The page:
Speaking of serious, I could take some serious time to reflect on and ponder just how to describe the magic of the Coen’s most recent cinematic achievement, but I’m not even halfway through this post. Frankly, I don’t know what to say, except that it might be my new favorite Coen Bros film. At the very least, it’s got a solid seat in my top 3. In what at first seems to be a pretty modest achievement considering their last film was about the most visually-stunning and star-studded Hollywood comedy in years if not decades (and disregarding entirely No Country For Old Men), A Serious Man is both hilarious and profound. Like almost always, it’s the things that the Coens don’t say that really make the film speak mounds. I just can’t put my finger on it. But I want, nay, need to see it again.
I had completely forgotten this movie was coming out this past year. I worked with a guy in February who had been on the crew of it, and I never even looked up the release date. When fellow BFD contributors Roscoe, Scotty, Elegant E, and I realized it was playing and decided to see it in the matter of an hour, I wasn’t expecting a movie to beat out The Hurt Locker for my personal favorite. The Coen Bros prove me wrong. Though I’m sure it’ll never take home Oscar gold, at least not for Best Picture, I think it deserves it. Hell, call me a fan boy. Give Joel and Ethan an Oscar every year and I’ll be right there on the sidelines cheering. Now if only they’d remake Commando.

(The Other “Good” Movies I Saw)

While not a stunning cinematic achievement, it hopped on the “Supersize Me” bandwagon and took it by storm. Again, not a brilliant movie, just incredibly informative. Should have made me not want to eat brand name anything ever again. But, ya know.

Nora Ephron’s most recent film starred Meryl Streep in a performance that will no doubt earn her an Oscar nomination. Funny movie, snappy and witty dialogue like usual from Ephron, and good date movie. Afterwards Alice and I tried to look at the stars through my telescope in an empty high school parking lot when a fire engine went well out of its way to come sailing through with its lights and siren flashing. It was odd.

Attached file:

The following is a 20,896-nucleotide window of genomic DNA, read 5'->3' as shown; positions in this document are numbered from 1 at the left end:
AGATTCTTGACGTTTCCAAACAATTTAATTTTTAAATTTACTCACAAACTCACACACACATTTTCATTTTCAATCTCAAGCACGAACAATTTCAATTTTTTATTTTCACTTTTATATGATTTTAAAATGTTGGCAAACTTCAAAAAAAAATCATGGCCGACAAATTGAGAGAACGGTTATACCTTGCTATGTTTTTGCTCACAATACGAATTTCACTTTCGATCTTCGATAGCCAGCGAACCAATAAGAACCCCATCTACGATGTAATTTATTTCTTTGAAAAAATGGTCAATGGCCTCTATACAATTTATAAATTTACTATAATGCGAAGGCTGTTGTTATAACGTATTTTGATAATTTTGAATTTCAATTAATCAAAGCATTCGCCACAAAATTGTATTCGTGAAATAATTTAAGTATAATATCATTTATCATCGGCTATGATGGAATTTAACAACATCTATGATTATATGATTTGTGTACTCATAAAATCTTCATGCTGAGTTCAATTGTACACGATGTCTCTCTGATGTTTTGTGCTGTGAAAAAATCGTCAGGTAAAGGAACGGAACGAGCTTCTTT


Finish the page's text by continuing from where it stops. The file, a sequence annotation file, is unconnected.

I liked it. It was like a psychological mind fuck movie or something. Not what I was expecting. Not all that original, but somehow deeply original in some obscure way. Sam Rockwell plays himself a lot. Kevin Spacey phones it in. I actually paid to see this movie, but it was worth it.

No, not GREAT, but I didn’t say this was the “GREAT” category. I generally detest Nick Cage in everything, and he actually did a surprisingly great job in this movie. Maybe he played himself and he’s a huge drug-addicted asshole in real life. Xzibit is a sucky actor. So is Val Kilmer. By the way, Val Kilmer’s been washed up for years, and he sucks, so why is he being 2nd billed in movies that he’s hardly in? Werner Herzog’s best movie since Encounters At The End Of The World, which means absolutely nothing since Encounters was leagues better.

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I saw this movie on accident. We had free run-of-engagement tickets to see Fast & Furious (which I’ll get to), and we were running late. Not wanting to miss a moment of the excitement of cars flipping out of control and Vin Diesel and Paul Walker struggling to under act one another, we bolted straight into Theatre #1, thinking we’d just hand our free ticket vouchers to the ticket taker. Instead, we found ourselves in the wrong theatre just as Wolverine was starting.
At first, I was pissed. I had no desire to see this movie, and I knew it would be a catastrophe. I was fuming in my seat when Alice leaned over and reminded me that we had nothing better to do than see a free movie, and so I sat back and relaxed. And, in the end, enjoyed the hell out of Wolverine. It was hilarious. I laughed way more than I did at The Hangover. Ryan Reynolds as a formidable adversary basically says it all. Pure bunk. Pure, wonderful bunk.